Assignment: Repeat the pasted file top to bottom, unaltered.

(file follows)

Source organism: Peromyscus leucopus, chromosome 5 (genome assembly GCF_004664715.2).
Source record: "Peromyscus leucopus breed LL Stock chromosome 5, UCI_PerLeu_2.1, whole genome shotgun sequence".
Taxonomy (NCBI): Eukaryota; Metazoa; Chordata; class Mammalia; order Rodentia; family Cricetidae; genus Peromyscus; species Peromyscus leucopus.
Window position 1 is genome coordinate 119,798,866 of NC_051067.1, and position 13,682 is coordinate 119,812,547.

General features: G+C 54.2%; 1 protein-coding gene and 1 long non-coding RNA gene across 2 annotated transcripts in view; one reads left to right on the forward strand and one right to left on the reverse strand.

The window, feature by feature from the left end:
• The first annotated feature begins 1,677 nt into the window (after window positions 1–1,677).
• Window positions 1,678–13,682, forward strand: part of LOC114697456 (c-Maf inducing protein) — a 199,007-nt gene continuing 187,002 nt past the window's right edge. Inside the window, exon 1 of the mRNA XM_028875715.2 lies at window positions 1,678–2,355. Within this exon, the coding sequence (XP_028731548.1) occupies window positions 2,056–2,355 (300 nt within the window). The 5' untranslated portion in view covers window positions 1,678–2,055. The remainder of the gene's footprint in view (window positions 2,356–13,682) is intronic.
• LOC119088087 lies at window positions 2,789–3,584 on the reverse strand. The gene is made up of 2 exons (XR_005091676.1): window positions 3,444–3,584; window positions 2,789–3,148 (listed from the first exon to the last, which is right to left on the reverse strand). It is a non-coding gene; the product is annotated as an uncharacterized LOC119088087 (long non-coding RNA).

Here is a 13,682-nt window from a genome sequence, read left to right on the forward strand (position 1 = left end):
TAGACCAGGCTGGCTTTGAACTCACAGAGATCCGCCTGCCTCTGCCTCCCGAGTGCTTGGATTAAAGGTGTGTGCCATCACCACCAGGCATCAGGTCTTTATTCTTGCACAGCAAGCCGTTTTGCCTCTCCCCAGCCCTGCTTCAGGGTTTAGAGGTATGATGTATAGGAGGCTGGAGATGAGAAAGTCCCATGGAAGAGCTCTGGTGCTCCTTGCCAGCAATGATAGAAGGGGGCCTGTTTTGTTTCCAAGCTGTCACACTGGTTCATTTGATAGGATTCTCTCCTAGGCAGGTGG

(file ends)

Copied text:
Source organism: Peromyscus leucopus, chromosome 5 (genome assembly GCF_004664715.2).
Source record: "Peromyscus leucopus breed LL Stock chromosome 5, UCI_PerLeu_2.1, whole genome shotgun sequence".
Taxonomy (NCBI): Eukaryota; Metazoa; Chordata; class Mammalia; order Rodentia; family Cricetidae; genus Peromyscus; species Peromyscus leucopus.
Window position 1 is genome coordinate 119,798,866 of NC_051067.1, and position 13,682 is coordinate 119,812,547.

General features: G+C 54.2%; 1 protein-coding gene and 1 long non-coding RNA gene across 2 annotated transcripts in view; one reads left to right on the forward strand and one right to left on the reverse strand.

The window, feature by feature from the left end:
• The first annotated feature begins 1,677 nt into the window (after window positions 1–1,677).
• Window positions 1,678–13,682, forward strand: part of LOC114697456 (c-Maf inducing protein) — a 199,007-nt gene continuing 187,002 nt past the window's right edge. Inside the window, exon 1 of the mRNA XM_028875715.2 lies at window positions 1,678–2,355. Within this exon, the coding sequence (XP_028731548.1) occupies window positions 2,056–2,355 (300 nt within the window). The 5' untranslated portion in view covers window positions 1,678–2,055. The remainder of the gene's footprint in view (window positions 2,356–13,682) is intronic.
• LOC119088087 lies at window positions 2,789–3,584 on the reverse strand. The gene is made up of 2 exons (XR_005091676.1): window positions 3,444–3,584; window positions 2,789–3,148 (listed from the first exon to the last, which is right to left on the reverse strand). It is a non-coding gene; the product is annotated as an uncharacterized LOC119088087 (long non-coding RNA).

Here is a 13,682-nt window from a genome sequence, read left to right on the forward strand (position 1 = left end):
TAGACCAGGCTGGCTTTGAACTCACAGAGATCCGCCTGCCTCTGCCTCCCGAGTGCTTGGATTAAAGGTGTGTGCCATCACCACCAGGCATCAGGTCTTTATTCTTGCACAGCAAGCCGTTTTGCCTCTCCCCAGCCCTGCTTCAGGGTTTAGAGGTATGATGTATAGGAGGCTGGAGATGAGAAAGTCCCATGGAAGAGCTCTGGTGCTCCTTGCCAGCAATGATAGAAGGGGGCCTGTTTTGTTTCCAAGCTGTCACACTGGTTCATTTGATAGGATTCTCTCCTAGGCAGGTGG